Hilfsnavigation

Logo EMR

Inhalt

Three-dimensional seismic geomorphology and sedimentology of a carbonate system, Browse Basin, NW Australia


The Browse Basin on the North West Shelf, Australia, provides a rare insight into the Eocene to recent history of a carbonate shelf that developed from a cool-water ramp to a tropical rimmed-platform. Subsurface signatures of this variable carbonate system are recorded on high-resolution 3D reflection-seismic surveys covering > 1000 km2, 24.000 km regional 2D reflection-seismic lines, as well as on wireline logs and cores of 8 exploration wells. A detailed analysis of this comprehensive dataset will be used to address three key aspects of carbonate-platform development that are currently under discussion: Aspect 1 - It is an open question whether slope erosion in cool-water carbonates is dominantly controlled by slope inclination or sea-level fluctuations. Full 3D spatial control provided by the 3D seismic volume acquired for this study allows the analysis of the relationship between sea-level change, shelf morphology and slope erosion. Aspect 2 - The transition from an unrimmed cool-water ramp to a rimmed tropical carbonate platform has not yet been documented in 3D seismic data, and examples from regional 2D studies are rare. High-resolution 3D analysis in combination with detailed wireline and core studies will support the development of a generally applicable model for such transitions. Aspect 3 – The combined analysis of cores, wireline logs and 3D-seismic properties will contribute to resolve the internal architecture of the tropical carbonate shelf during drowning. 3D stratigraphic forward modelling will be used for a quantitative evaluation of the subsurface interpretation results, ultimately supporting the prediction of carbonate facies in similar but less explored settings. Results of this research project are expected to contribute to a better understanding of the internal architecture and external form of cool-water and tropical carbonate platforms, and to shed light on the key processes shaping these contrasting systems.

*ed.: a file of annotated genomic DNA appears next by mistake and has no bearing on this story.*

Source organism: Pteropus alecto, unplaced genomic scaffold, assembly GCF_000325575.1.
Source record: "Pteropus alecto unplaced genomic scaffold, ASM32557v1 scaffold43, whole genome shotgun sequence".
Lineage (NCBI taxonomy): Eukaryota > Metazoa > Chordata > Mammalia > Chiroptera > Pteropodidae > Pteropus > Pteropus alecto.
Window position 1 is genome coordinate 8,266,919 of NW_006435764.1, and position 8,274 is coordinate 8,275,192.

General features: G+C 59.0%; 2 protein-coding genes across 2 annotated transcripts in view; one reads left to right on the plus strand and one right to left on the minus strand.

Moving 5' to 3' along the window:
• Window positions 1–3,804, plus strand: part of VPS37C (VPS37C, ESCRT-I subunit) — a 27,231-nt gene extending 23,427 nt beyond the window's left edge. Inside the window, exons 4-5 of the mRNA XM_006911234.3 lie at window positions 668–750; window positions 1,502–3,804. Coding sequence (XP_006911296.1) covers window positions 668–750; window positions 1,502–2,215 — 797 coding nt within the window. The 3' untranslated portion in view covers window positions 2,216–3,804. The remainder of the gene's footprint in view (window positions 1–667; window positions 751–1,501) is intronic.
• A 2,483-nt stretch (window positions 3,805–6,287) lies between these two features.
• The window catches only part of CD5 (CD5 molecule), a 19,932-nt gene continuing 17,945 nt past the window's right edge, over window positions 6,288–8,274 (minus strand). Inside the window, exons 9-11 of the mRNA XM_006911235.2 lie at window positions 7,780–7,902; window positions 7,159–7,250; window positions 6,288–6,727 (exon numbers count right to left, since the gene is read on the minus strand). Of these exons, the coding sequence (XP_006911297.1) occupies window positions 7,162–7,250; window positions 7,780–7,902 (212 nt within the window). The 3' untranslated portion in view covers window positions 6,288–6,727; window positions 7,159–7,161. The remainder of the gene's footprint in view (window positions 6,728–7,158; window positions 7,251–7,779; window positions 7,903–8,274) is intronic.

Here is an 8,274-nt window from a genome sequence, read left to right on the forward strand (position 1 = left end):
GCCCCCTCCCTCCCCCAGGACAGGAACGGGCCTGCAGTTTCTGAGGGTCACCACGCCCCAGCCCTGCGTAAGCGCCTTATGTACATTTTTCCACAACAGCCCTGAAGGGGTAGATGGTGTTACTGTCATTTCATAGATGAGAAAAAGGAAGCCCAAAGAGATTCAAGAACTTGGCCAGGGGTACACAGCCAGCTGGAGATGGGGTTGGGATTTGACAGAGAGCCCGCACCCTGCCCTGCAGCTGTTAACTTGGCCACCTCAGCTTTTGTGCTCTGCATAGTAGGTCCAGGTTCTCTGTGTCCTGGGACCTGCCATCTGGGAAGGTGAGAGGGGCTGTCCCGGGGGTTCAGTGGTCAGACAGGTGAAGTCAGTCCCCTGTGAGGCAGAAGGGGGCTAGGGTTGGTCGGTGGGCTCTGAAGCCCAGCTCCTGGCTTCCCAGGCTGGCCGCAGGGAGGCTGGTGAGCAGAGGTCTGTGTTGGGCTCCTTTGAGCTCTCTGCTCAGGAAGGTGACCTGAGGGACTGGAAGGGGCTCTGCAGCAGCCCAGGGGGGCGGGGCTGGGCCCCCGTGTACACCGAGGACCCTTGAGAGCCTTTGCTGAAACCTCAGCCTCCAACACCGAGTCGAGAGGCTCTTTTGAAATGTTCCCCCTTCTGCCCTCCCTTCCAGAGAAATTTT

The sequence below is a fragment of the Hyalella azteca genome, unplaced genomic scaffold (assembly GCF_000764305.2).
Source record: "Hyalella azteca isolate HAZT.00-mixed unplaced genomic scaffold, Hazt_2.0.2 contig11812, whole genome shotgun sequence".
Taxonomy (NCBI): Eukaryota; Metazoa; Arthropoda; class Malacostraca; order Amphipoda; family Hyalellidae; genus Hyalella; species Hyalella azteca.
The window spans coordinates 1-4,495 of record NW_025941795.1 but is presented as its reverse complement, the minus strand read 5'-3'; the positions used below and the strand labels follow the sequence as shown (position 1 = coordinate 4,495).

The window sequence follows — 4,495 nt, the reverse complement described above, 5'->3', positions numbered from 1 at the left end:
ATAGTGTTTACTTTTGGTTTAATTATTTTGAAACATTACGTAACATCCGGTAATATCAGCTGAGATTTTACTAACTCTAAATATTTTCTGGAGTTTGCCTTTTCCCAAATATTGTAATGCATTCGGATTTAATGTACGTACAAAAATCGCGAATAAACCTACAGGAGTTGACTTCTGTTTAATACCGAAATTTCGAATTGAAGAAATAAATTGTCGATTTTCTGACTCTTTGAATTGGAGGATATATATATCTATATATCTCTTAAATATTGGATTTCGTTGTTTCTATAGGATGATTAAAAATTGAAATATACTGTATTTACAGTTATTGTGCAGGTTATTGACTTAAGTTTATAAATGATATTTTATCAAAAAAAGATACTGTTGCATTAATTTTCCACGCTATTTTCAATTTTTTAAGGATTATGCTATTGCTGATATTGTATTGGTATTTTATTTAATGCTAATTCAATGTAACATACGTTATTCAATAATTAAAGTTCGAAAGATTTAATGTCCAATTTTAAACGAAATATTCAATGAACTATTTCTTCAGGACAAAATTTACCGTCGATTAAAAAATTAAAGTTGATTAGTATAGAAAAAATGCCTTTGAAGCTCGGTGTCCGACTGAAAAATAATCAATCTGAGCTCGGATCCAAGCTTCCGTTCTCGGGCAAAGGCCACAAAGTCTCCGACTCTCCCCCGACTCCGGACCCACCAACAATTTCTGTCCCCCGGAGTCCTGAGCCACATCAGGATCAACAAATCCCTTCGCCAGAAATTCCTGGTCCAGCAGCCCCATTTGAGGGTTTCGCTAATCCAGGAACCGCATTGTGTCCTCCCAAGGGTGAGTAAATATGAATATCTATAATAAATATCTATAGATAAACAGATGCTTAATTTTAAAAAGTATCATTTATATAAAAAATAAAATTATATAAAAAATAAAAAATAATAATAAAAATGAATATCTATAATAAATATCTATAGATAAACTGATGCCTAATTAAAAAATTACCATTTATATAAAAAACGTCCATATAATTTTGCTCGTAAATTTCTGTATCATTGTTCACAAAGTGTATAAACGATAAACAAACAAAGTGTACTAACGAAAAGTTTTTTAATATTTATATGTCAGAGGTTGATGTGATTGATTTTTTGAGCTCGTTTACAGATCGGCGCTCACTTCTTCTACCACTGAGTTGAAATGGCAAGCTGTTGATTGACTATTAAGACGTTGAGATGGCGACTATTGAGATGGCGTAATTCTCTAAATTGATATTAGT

Associated researchers: Stefan Back, Johannes Belde, Lars Reuning


Abschlußinformationen